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Central bank sees key interest rates remaining unchanged

2013/09/13 19:20:07

Taipei, Sept. 13 (CNA) Several foreign banks said Friday that they expect the local central bank to leave key interest rates unchanged during the upcoming quarterly policymaking meeting scheduled for Sept. 26.

Among the foreign banks, the Australia and New Zealand Banking Group Ltd. (ANZ) said that as Taiwan's economy is growing at only a mild pace, the central bank is expected to maintain ample liquidity in the market to give the economy a boost.

ANZ further stated that it is unlikely for the central bank to tighten its monetary policy during the next policymaking meeting.

In mid-August, the Taiwanese government had cut its forecast for local economic growth for 2013 to 2.31 percent from an earlier estimate of 2.40 percent, citing slower investment and weaker exports.

At its last policymaking meeting held in late June, the central bank had said interest rates would remain unchanged, maintaining the discount rate at 1.875 percent, the rate of accommodations with collateral at 2.25 percent and the rate of accommodations without collateral at 4.125 percent.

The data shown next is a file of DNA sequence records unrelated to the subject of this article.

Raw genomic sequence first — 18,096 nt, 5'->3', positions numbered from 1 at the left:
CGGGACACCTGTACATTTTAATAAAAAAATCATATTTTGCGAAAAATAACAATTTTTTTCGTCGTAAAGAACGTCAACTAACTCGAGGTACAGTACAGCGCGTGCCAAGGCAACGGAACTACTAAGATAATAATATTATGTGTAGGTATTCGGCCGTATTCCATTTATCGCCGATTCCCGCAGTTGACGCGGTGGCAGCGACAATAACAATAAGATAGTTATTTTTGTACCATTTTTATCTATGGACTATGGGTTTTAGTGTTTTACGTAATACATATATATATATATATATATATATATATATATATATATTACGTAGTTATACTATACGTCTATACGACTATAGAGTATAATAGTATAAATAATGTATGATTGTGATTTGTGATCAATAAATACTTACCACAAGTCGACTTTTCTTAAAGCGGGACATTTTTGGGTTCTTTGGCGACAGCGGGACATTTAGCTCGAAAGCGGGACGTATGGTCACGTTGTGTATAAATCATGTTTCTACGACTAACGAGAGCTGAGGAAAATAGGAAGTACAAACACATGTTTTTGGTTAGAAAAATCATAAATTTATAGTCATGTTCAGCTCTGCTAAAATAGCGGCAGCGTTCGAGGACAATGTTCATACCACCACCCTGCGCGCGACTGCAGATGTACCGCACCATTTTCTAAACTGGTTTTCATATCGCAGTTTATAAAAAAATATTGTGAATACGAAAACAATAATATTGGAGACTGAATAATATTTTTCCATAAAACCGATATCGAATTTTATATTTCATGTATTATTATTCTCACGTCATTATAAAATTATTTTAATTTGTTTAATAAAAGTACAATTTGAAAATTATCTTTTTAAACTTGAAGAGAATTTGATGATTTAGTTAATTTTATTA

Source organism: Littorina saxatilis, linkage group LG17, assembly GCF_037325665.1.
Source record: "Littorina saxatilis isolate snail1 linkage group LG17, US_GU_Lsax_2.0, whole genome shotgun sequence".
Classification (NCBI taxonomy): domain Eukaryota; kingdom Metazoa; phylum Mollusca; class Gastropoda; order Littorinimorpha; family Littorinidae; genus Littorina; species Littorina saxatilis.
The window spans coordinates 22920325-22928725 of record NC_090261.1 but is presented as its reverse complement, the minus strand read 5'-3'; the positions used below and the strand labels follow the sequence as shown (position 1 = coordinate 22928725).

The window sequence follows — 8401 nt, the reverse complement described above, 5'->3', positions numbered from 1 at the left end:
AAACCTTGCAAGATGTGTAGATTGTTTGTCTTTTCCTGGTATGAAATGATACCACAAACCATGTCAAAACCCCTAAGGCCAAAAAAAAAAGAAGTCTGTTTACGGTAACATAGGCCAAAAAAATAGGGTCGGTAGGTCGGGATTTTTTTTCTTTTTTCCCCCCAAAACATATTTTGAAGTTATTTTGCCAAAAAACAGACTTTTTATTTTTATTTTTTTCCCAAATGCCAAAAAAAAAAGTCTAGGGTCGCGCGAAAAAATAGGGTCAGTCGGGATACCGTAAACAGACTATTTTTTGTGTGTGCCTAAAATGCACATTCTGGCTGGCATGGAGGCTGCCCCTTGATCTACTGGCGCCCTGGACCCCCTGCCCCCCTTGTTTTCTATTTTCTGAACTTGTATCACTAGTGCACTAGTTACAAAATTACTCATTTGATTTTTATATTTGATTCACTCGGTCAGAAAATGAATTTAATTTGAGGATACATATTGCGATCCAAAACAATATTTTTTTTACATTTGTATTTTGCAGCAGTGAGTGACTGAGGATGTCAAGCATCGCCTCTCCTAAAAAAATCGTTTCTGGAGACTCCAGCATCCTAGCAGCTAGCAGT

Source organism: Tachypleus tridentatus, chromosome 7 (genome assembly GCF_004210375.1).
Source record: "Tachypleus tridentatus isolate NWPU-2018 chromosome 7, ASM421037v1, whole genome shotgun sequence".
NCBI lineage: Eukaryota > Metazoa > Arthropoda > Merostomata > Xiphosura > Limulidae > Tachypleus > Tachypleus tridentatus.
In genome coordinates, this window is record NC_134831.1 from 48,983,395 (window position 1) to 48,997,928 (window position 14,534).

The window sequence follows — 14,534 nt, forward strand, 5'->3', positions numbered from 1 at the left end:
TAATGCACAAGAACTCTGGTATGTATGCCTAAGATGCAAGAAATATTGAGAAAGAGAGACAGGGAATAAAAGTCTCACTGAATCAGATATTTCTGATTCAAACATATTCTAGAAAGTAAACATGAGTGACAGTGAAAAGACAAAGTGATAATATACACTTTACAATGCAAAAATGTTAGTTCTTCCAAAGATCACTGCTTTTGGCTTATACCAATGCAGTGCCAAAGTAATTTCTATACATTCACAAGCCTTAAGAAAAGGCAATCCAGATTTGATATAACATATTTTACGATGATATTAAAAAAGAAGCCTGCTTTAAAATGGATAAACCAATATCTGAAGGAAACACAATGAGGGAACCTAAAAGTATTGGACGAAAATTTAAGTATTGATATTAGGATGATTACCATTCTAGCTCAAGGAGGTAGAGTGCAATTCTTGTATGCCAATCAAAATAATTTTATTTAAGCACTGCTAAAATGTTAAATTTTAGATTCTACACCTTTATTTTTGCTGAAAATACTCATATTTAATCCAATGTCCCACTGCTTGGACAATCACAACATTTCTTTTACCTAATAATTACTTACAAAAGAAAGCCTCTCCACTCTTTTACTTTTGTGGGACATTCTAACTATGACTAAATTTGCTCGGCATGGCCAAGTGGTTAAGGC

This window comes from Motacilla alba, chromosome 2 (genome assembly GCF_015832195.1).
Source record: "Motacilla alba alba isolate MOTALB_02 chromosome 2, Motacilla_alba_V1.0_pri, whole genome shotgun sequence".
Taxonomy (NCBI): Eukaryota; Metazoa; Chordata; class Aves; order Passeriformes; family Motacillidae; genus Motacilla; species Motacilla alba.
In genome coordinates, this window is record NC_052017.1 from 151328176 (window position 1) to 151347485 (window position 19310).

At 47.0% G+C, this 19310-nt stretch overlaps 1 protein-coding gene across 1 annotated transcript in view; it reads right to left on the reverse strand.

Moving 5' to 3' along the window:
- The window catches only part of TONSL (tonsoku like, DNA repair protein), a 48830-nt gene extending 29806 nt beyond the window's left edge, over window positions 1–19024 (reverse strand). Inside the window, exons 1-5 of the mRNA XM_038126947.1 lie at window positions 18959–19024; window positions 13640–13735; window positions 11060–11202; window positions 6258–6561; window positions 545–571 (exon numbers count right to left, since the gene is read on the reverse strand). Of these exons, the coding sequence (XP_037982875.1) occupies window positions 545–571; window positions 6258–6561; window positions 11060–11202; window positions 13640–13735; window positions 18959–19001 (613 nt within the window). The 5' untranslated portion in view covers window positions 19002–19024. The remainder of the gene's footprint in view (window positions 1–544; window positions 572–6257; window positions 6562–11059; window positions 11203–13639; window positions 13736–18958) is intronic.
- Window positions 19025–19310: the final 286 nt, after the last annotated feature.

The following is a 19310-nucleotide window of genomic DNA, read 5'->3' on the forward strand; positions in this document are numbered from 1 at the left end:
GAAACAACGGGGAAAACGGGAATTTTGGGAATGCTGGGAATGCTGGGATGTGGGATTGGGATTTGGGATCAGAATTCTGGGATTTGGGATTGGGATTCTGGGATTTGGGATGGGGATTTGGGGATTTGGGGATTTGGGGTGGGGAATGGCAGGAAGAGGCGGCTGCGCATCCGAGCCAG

This was the eighth consecutive quarter during which the central bank reiterated its key interest rates.

Barclays Plc. also anticipates the central bank's key interest rates to remain unchanged during the September quarterly meeting.

Tony Phoo, chief economist at the Standard Chartered Bank Taiwan, also agreed, pointing out that in addition to slow economic growth, Taiwan is also facing a few inflationary threats, because of which he does not anticipate the central bank to tighten money supply at the upcoming meeting.

In August, the local consumer price index fell for the first time in more than three years due to a relatively high comparison base seen during the same period of last year. The August CPI was down 0.79 percent year-on-year and CPI growth averaged only 0.87 percent during the first month of the year.

However, Phoo noted that as the government has decided to raise domestic electricity rates by 8.49 percent from Oct. 1 and the Taiwan High Speed Rail is scheduled to hike fares by 7.1 percent and 9.6 percent from Oct. 8, local consumer prices are expected to face upward pressure.

The economist added that Taiwan will see a heavier inflationary pressure in the future, which might prompt the central bank to start raising its key interest rates during the first quarter of next year at the earliest.

(By Kao Chao-fen and Frances Huang)